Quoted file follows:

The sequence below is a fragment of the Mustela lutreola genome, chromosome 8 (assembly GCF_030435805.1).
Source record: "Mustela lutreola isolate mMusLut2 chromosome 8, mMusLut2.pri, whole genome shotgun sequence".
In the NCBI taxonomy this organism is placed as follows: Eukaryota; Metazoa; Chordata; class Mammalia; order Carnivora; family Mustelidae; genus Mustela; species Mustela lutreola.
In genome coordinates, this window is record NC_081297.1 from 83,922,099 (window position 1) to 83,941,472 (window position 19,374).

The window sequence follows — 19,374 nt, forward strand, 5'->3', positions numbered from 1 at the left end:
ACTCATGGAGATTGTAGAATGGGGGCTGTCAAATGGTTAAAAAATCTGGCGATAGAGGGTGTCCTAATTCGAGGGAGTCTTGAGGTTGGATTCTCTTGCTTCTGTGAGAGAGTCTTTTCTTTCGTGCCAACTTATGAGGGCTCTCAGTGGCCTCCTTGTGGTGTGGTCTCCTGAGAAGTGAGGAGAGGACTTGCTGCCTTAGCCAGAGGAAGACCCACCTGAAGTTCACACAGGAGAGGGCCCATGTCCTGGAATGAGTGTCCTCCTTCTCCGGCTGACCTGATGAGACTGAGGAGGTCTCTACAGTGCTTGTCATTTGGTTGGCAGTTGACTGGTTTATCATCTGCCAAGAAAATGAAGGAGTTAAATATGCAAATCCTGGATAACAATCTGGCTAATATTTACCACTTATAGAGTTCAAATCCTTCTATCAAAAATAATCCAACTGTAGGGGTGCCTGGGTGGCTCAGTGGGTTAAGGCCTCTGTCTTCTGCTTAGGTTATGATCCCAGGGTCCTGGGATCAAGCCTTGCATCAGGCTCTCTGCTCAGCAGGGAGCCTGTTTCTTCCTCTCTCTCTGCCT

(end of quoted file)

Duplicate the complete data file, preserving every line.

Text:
The sequence below is a fragment of the Mustela lutreola genome, chromosome 8 (assembly GCF_030435805.1).
Source record: "Mustela lutreola isolate mMusLut2 chromosome 8, mMusLut2.pri, whole genome shotgun sequence".
In the NCBI taxonomy this organism is placed as follows: Eukaryota; Metazoa; Chordata; class Mammalia; order Carnivora; family Mustelidae; genus Mustela; species Mustela lutreola.
In genome coordinates, this window is record NC_081297.1 from 83,922,099 (window position 1) to 83,941,472 (window position 19,374).

The window sequence follows — 19,374 nt, forward strand, 5'->3', positions numbered from 1 at the left end:
ACTCATGGAGATTGTAGAATGGGGGCTGTCAAATGGTTAAAAAATCTGGCGATAGAGGGTGTCCTAATTCGAGGGAGTCTTGAGGTTGGATTCTCTTGCTTCTGTGAGAGAGTCTTTTCTTTCGTGCCAACTTATGAGGGCTCTCAGTGGCCTCCTTGTGGTGTGGTCTCCTGAGAAGTGAGGAGAGGACTTGCTGCCTTAGCCAGAGGAAGACCCACCTGAAGTTCACACAGGAGAGGGCCCATGTCCTGGAATGAGTGTCCTCCTTCTCCGGCTGACCTGATGAGACTGAGGAGGTCTCTACAGTGCTTGTCATTTGGTTGGCAGTTGACTGGTTTATCATCTGCCAAGAAAATGAAGGAGTTAAATATGCAAATCCTGGATAACAATCTGGCTAATATTTACCACTTATAGAGTTCAAATCCTTCTATCAAAAATAATCCAACTGTAGGGGTGCCTGGGTGGCTCAGTGGGTTAAGGCCTCTGTCTTCTGCTTAGGTTATGATCCCAGGGTCCTGGGATCAAGCCTTGCATCAGGCTCTCTGCTCAGCAGGGAGCCTGTTTCTTCCTCTCTCTCTGCCT